Today in the Barking Mad About Films household it was St Patrick’s Day
Waking up early and scrolling through Netflix, I came across Leprechaun: Origins. I had seen some of the previous 6 B-Movies starring Warwick Davis so it grabbed my attention!
Now the original 6 Leprechaun films were never too serious, as you can imagine with titles like Leprechaun 4: In Space and Leprechaun in the Hood so I thought this version would follow the same. I decidedI would give it a go as felt it would be a silly slashy film.
These original Leprechaun films were very much like the great horror films of the Eighties, that never took themselves too seriously! From films like the Ghoulies and Critters franchises to films like Re-Animator and our personal favourite of the era Fright Night.
Sadly these films seem to have been forgotten about, in favour of the new genre of horror, under genres such as Found footage films like the Paranormal Activity Franchise and the horribly titled Torture porn forms, with Hostel probably the nastiest. A decision I find odd as horror films are often prime viewing for dates!
This change in style has also found its way into the reboot/remakes. The A Nightmare on Elm Street franchise which turned Robert Englund’s Freddy Krueger into a wise-cracking movie legend, was rebooted without any of the daft kills, it felt serious and nasty and not at all pleasant, hardly a date movie!
This, we have to say was a shame, as having seen Watchmen prior to its release, we thought if anyone could breathe life into the franchise it was Jackie Earle Haley when cast as Freddy. He certainly showed potential as Krueger and wish he’s been given the same wise-cracking lines that Englund had in his many turns, that made him the memorial serial killer we know today.
Halloween and Friday the 13th also both left their low budget roots for brutal kills, with plenty of CGI blood and gore forgetting the ropey makeup, special effects and models of the originals, which added to their charm.
Leprechaun: Origins sadly follows this pattern, replacing the loveable charm and fun stereotype Leprechaun character that Warwick Davis portrayed in the original. The leprechaun now looks more like a cave dweller from The Descent!
In fact, if we are really honest, he looks more like Pumpkinhead, another Eighties franchise monster. (The original, starring Lance Henriksen is probably best known as the directorial debut of legendary creature effect maker Stan Winston)
This really took us by surprise as we had expected a wise-cracking Leprechaun, obsessed with his gold and lucky charms, like the original films. More so as the film was sold on a Pro Wrestler playing the title character in the form of Dylan ‘Hornswoggle’ Postl. Yet if you watch the film, the Leprechaun now does nothing more than grunt, so anyone could have played him.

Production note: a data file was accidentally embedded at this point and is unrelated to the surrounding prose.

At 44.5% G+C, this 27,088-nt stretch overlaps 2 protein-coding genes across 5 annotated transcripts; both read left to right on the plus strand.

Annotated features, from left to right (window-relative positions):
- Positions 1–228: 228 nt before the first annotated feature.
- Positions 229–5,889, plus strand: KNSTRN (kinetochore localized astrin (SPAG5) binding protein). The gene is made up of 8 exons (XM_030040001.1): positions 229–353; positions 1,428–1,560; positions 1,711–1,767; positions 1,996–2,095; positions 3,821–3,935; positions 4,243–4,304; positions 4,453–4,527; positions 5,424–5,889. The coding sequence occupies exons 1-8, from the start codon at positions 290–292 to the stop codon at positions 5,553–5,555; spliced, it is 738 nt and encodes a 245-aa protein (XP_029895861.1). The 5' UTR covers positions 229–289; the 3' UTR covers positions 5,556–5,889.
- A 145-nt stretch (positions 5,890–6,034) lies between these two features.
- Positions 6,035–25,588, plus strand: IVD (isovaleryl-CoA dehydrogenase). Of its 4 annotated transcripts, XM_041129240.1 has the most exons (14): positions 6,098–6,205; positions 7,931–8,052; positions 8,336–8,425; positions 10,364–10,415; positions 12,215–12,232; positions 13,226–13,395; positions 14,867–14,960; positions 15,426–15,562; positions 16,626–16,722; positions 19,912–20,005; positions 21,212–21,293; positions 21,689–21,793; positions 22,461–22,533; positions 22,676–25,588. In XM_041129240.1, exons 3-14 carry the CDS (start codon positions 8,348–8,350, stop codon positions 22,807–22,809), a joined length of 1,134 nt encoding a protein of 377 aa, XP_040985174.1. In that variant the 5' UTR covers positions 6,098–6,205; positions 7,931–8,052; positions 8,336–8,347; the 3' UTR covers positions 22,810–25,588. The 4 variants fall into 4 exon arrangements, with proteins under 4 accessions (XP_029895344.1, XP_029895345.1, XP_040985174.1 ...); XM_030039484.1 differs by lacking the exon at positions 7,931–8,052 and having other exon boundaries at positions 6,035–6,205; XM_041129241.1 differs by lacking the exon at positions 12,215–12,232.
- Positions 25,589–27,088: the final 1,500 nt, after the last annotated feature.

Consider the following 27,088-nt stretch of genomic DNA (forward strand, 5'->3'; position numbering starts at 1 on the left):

The original Leprechaun film, which also featured a young Jennifer Aniston would spawn 5 sequels. This version is instantly forgettable, providing 1 brief jump moment, instead going for shock value of showing us gory images of the victims. Its ending is not even memorable other than they use the same ‘Lucky Charms’ end line from the original! We predict if anything, another reboot rather than a sequel to this version.
One of the horror films we enjoyed most recently was Adam Green’s Hatchet, a film that went back to those Eighties films, offering no CGI but old school special effects and a memorable killer in Victor Crowley, (played by Kane Hodder, famous for being amongst others, Jason Vorhees from Friday the 13th) whose kills were so over the top, you could not take them seriously.
It’s a style, we much prefer in a horror film. Granted the killers are nasty and should not be celebrated, the victims are normally Children or young teenagers after all! They do tend to have supernatural origins to them in that they can’t die so we tend to forget that and wait for the silly deaths using anything from flag posts to sleeping bags and whilst we may laugh, we know it’s a movie rather than have the grizzly torture porn images that films of today now offer (the exception to this being the Saw franchise, which offered imaginative traps prior to the deaths)
They do however tend to have supernatural origins to them, in that they can’t die so we tend to forget their crimes and wait for the silly deaths, using anything from flag posts to sleeping bags We can therefore find laughs in the oddness that it’s a movie.
A style much better than today’s grizzly torture porn images that films now offer (the exception to this being the Saw franchise, which offered imaginative traps prior to the deaths)
The reboots/remakes continue to come, and we hope they can remember their origins and offer some light-hearted moments or some scares amongst the horrific deaths.
Sadly the horrific images and blood and guts seems to be what is wanted now, as films such as The Forest which we saw recently, offered just scares and sunk without a trace. These films known as PG13 horrors are ignored so we may be in the minority here!
What is your favourite horror genre! Do you want laughs and scares or blood and guts from your Horror film? We’d love to hear from you here at Barking Mad About Films.
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